My brethren, I put these questions, not knowing how these things may be in your churches, but with the conviction that the power of the church, as a social institution, is litile known, and that one of its great energies is slumbering: This is a point to which I would gladly call the attention of this body, because I think it vital to the interests of the church. Are church members sufficiently aware of their relative duties? In the pursuit of gain—in the contests of ambition -in the demands of fashion-perhaps sometimes in the calls of benevolent societies, are not the claims of the church and of the members of Christ's body neglected ? May not the pastor do more in making it felt that he is not simply a preacher, but a pastor, a leader of the church in spiritual activity, earnestly engaged in promoting the cause of Christ in every way, and that they are to co-operate with him?

May not Sabbath Schools, and Bible Classes, and social meetings be instituted—let any man read the life of Baxter and he will see that they may—so as to engage the affections and associations of

young, and to call forth the zeal and activity of all ? May not all be made to feel that they have something more to do in sustaining the cause of religion than simply to attend meeting ? Let a church have its affections and its activity thus, or in any

in any other way excited, and let them feel that their pastor is truly a pastor and a leader, and that they are co-operating with him, and they will go to the house of God, not to be entertained, but to worship him, and will be glad to hear, in connection with his institutions, a plain sermon. They will seek to honor God's institutions, to learn their duty, and will cease to send their thoughts, with the fool's eyes, to the ends of the earth in search of great men. Then should we see, not simply individual Christians in their closets, but whole churches unitedly, socially, worshipping God in spirit and in truth. I do believe that the spirit of activity, and of Christian affection, and of devotion, may be so cultivated that there shall be fewer itching ears, and fewer disastrous changes in the ministry.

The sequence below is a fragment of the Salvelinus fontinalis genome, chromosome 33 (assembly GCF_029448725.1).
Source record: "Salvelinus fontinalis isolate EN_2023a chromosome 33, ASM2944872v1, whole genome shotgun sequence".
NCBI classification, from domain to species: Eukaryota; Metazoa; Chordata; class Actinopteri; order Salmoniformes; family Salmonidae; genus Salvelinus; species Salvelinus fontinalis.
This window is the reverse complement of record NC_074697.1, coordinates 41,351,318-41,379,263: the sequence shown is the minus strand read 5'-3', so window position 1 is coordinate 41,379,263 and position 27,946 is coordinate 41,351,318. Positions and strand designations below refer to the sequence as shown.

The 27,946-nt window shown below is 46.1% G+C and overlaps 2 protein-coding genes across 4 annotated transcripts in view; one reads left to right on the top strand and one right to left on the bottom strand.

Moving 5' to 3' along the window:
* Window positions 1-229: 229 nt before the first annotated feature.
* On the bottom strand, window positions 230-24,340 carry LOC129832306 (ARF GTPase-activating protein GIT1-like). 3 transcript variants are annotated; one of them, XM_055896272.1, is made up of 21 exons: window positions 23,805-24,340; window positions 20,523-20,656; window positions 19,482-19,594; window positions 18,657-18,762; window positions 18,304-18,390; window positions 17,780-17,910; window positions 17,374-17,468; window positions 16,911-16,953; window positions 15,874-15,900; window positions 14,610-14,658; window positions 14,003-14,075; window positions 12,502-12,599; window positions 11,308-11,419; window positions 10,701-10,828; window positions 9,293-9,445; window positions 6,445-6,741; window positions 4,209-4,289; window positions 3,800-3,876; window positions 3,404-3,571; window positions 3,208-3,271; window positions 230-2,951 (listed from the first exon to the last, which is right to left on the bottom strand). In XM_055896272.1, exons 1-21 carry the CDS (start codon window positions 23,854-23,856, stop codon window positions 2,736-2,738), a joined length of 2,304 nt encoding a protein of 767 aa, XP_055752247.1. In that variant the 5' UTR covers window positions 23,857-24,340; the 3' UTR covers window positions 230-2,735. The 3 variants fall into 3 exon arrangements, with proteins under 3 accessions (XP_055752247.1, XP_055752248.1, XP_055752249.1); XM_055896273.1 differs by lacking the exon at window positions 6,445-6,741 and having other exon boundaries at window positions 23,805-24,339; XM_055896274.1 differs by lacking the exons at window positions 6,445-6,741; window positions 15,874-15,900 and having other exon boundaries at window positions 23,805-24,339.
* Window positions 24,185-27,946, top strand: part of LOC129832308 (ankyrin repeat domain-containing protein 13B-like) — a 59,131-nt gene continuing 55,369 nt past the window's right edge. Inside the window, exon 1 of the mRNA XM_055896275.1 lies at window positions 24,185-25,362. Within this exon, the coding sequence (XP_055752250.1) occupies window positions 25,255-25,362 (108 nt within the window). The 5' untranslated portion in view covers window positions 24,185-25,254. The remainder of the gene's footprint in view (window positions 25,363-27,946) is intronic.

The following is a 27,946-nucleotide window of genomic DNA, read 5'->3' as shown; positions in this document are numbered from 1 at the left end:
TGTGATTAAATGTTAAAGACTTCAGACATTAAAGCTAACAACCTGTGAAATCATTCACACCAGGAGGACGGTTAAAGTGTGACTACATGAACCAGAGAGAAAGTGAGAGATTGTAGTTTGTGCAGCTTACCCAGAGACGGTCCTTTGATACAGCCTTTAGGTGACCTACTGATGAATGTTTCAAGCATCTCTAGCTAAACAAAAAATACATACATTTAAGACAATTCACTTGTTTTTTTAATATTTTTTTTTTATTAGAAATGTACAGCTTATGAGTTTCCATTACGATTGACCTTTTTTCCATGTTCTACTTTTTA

From the subject, as thus presented, I remark, 1st, That we see what it is that God values and seeks for as his holy eye looks down upon the multitude of costly churches in Christendom, and upon the crowds that weekly assemble in them. It is upon the spiritual worshipper alone, however humble and neglected by the crowd, that he looks with complacency.

I remark, 2d, That the labors of those who would promote spiritual worship must be great. This must be so in any form in which a church and its worship can be constituted, because it implies an opposition to the whole force of human corruption, and to that desire to get to heaven without holiness of heart, which is the very essence of popery and paganism and formality. But emphatically must this be so with us, as so much of the interest of the worship must depend upon the pastor.